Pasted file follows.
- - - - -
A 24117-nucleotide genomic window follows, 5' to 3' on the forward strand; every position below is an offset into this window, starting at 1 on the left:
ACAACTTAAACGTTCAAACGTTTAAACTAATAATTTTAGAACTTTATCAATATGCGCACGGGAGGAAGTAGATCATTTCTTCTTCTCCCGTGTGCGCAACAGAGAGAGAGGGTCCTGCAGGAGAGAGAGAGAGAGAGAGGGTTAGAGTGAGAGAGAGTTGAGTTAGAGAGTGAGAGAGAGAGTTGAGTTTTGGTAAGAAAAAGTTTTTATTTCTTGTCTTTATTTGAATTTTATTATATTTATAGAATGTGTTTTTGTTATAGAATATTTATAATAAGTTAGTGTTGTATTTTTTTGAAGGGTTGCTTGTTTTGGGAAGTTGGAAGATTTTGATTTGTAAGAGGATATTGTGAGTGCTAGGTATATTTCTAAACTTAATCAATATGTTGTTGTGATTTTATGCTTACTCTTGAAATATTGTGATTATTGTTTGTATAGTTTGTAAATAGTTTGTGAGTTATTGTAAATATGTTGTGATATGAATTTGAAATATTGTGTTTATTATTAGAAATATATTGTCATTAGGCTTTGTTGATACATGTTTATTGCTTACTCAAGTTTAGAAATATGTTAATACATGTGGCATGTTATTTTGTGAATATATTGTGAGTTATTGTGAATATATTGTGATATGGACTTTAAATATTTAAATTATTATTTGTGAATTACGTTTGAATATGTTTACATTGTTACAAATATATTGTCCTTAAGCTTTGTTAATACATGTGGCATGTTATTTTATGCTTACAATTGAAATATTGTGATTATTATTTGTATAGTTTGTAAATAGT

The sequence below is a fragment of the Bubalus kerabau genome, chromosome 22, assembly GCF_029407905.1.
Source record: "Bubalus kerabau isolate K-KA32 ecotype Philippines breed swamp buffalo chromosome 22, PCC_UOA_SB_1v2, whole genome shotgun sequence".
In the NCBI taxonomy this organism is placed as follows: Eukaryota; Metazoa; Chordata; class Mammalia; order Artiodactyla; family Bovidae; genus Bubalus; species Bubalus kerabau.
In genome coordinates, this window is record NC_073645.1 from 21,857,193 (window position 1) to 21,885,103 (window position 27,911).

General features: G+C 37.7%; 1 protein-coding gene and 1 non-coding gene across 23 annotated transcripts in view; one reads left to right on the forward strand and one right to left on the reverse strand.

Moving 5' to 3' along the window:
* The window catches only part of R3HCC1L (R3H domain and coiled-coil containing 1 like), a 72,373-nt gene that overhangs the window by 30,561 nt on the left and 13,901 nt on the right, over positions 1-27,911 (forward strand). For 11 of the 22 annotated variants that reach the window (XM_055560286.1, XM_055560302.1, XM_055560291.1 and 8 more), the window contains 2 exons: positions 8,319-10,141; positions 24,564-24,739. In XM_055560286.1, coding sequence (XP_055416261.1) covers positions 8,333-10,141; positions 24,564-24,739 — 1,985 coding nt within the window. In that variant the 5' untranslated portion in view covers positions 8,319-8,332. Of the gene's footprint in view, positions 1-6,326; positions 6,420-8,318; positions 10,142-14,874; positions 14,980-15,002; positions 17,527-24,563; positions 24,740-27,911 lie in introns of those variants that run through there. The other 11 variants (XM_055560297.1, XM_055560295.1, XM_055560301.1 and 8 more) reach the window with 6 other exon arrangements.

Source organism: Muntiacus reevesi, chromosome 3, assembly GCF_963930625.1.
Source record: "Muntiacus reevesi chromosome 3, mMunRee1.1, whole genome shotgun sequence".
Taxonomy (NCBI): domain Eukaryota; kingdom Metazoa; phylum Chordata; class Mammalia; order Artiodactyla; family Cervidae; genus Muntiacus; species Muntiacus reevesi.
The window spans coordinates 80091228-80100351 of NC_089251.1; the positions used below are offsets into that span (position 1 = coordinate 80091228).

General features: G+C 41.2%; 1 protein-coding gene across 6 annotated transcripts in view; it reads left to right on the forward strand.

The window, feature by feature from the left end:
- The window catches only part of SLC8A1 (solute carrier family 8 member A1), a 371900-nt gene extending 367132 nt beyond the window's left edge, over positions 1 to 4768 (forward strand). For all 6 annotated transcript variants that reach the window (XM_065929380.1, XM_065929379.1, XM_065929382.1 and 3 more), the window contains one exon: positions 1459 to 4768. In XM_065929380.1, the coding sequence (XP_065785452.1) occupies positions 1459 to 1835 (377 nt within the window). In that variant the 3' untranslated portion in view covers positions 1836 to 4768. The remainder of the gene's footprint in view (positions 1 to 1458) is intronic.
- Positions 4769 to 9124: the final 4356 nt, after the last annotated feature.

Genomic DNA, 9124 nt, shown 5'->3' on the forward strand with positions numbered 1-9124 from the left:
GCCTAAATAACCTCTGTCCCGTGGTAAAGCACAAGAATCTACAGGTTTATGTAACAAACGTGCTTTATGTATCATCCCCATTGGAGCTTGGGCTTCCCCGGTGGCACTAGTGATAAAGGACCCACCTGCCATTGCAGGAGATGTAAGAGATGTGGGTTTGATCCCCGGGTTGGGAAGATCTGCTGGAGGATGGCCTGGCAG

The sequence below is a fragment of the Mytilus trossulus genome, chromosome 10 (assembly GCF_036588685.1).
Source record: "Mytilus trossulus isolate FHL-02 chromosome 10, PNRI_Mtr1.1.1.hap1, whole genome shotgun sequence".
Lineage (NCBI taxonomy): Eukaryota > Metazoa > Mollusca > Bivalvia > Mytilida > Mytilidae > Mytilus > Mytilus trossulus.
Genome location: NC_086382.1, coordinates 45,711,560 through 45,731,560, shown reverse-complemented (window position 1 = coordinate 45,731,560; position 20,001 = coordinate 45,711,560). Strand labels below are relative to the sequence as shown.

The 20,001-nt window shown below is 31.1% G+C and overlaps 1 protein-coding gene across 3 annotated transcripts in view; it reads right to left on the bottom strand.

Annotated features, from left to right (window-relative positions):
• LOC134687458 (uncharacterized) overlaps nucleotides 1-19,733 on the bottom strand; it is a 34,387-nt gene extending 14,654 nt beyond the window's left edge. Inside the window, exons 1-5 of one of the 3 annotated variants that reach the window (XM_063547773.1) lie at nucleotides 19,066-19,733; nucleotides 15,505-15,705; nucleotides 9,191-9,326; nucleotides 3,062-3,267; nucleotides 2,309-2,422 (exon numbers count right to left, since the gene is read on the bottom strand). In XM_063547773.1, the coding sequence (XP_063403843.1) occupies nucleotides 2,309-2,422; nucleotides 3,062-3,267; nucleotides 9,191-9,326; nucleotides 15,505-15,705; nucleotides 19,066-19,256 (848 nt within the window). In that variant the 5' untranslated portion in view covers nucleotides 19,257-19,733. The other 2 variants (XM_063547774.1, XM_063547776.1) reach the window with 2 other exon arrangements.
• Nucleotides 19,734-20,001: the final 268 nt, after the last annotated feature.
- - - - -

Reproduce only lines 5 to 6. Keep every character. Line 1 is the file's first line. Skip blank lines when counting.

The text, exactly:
In the NCBI taxonomy this organism is placed as follows: Eukaryota; Metazoa; Chordata; class Mammalia; order Artiodactyla; family Bovidae; genus Bubalus; species Bubalus kerabau.
In genome coordinates, this window is record NC_073645.1 from 21,857,193 (window position 1) to 21,885,103 (window position 27,911).